STS – 2015 Dec – Word Trippers: Do You Know the Difference?

Word Trippers: Do You Know the Difference? by Barbara McNichol

Do you write blogs, articles, books or marketing emails? Regardless of the type of writing you do, if you know how to write with precision and accuracy, your professional reputation will build and your career can soar.

Editor Barbara McNichol was a deep dive presenter in the writing/publishing stream at the conference in Halifax. When I asked what might be one of the biggest writing challenges writers have, she mentioned the one word or two word confusion. Do you know when you should use ‘altogether’ versus ‘all together’ or ‘roundup’ versus ‘round up’?

Here are some great examples of top pairs that confuse writers. To see more, check out Barbara’s book, Word Trippers: The Ultimate Source for Choosing the Right Word When It Really Matters.

Any time, anytime – The two-word phrase “any time” means whenever, regardless of hour, date, etc. The single word “anytime” means always, invariably, without doubt or exception. “You may challenge me to a race at any time.” “I can perform better than that racer anytime.”

Anyway, any way – The one-word version means “in any case” while the two-word version refers to possibilities. “I know there isn’t any way for you to see me today; I’ll deliver the proposal anyway.” (Note: never use “anyways.”)

Altogether, all together – The adverb “altogether” means entirely, completely, utterly. “That commute was altogether too long and boring.” The adjective phrase “all together” refers to a combination or group. “Those new factors taken all together reveal a different conclusion.”

Already vs. all ready – The single word is an adverb that modifies a verb or adjective. “The cat is already out of the bag.” The two-word phrase refers to being complete. “The assignment is all ready to turn in.”

Alright vs. all right – Although the one-word version is a variation of the two-word phrase, it is considered to be wrong or less acceptable than all right. “Is it all right if I search your house?”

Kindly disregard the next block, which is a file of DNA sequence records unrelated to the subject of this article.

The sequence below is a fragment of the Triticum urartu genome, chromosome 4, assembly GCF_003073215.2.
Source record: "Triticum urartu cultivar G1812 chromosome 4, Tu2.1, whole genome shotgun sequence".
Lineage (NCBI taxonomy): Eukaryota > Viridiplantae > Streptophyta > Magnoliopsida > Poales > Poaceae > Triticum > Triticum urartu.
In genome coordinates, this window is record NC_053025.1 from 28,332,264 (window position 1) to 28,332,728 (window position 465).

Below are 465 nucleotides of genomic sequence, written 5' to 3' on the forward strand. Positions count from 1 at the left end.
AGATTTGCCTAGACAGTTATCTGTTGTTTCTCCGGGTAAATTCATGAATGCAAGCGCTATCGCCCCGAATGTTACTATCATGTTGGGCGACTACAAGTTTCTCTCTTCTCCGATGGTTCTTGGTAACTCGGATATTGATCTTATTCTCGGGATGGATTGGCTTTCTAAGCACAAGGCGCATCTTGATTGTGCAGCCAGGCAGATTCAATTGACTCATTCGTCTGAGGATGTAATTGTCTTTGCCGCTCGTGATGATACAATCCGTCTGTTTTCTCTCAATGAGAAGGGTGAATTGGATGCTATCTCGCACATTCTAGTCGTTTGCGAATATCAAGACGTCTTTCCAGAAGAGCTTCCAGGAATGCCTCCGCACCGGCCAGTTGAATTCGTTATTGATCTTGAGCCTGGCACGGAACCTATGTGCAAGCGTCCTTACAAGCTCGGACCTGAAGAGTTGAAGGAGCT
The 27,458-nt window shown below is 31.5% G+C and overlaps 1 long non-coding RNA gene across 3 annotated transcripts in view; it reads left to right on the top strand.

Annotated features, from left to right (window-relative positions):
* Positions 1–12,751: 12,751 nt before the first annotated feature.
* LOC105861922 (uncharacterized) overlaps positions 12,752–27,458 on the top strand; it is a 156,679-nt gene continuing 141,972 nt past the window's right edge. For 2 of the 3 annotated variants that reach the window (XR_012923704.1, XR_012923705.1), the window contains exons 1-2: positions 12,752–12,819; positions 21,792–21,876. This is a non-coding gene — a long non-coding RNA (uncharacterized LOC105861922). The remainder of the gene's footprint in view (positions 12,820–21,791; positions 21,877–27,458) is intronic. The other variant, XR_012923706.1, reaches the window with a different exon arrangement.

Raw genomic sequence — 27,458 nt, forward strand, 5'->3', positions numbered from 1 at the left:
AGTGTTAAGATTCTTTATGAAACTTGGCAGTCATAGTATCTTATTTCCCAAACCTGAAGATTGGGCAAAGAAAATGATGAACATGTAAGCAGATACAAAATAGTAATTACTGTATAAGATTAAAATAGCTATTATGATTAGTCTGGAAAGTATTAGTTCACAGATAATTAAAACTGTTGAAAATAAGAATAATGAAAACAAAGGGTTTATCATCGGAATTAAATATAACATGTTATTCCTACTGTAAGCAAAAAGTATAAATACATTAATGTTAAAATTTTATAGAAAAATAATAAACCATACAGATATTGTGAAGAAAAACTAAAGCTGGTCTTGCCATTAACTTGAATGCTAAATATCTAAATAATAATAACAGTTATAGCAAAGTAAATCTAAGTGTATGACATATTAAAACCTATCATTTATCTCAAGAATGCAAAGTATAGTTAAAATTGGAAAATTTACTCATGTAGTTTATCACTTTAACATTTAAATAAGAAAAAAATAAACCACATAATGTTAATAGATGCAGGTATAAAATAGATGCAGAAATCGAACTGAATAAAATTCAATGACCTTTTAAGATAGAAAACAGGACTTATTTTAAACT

Awhile, a while – The dictionary says “awhile” means “for a while” (that is, for a period of time). Therefore, it’s redundant to say “for awhile”; it’s like saying “for for a while.” “Let’s get together awhile. We can enjoy visiting for a while.”

Back yard, backyard – This noun refers to a yard at the back of a house or other structure; it can also refer to a familiar or nearby area; neighborhood. Some dictionaries show this as  one word, some as two words. “Residents oppose the city council approving a landfill in their backyard (back yard).” But when used as an adjective, it’s one word, not two. “Join us for a backyard barbecue.”

Carryon vs. carry-on vs. carry on – “Carryon” is an adjective describing a noun, as in a carryon bag for traveling; “carry-on” has become slang for a piece of luggage. “Carry on” is a verb phrase meaning to keep doing something. “Carry on to the airplane’s door with your carryon luggage (or your carry-on).”

Every day, everyday – In the two-word adverbial phrase, “day” refers to the time between sunrise and sunset; “every” describes the word day. “Every day we call our customers.” Everyday (without a space) is an adjective that precedes the noun it describes. “It’s an everyday occurrence.”

Everyone vs. every one – “Everyone” means every person within the reference; “every one” refers to each person or thing within a group, without exception. “Everyone on the team showed up at the game. Every one of those team members speaks a different language.”

Follow up vs. follow-up vs. followup – “Follow up” as a verb phrase refers to doing something more, e.g., to carry to completion or to take further action. When used as a noun, it may be one word or hyphenated; used as an adjective, the phrase requires a hyphen. “Follow up the written invitation with an email. The follow-up (or followup) should occur two days later. Use strong language in your follow-up message.”

Handout vs. hand out – “Handout” is a noun meaning something that’s given away; it also refers to printed material distributed at a gathering. “Having a handout from the talk makes it easy to remember the information.” “Hand out” is a verb phrase meaning to give or distribute; pass around. “People hand out leaflets at every political rally.”

Layout vs. lay out – “Layout” is a noun referring to a plan, arrangement, or sketch. “We liked the layout of the model home.” “Lay out” is a verb phrase meaning to prepare or spread out in some order or arrangement. It also means to plan, plot, or design, as well as to get a corpse ready for burial. “Lay out the bricks so you can see the pattern before setting them in concrete.”

Let down, letdown – The two-word verb phrase “let down” means to disappoint; fail; betray; slacken; abate. The one-word noun “letdown” indicates a decrease in volume, force, energy; disillusionment, discouragement, or disappointment. “Too near success to let down in our efforts, we clearly wanted to avoid a severe letdown.”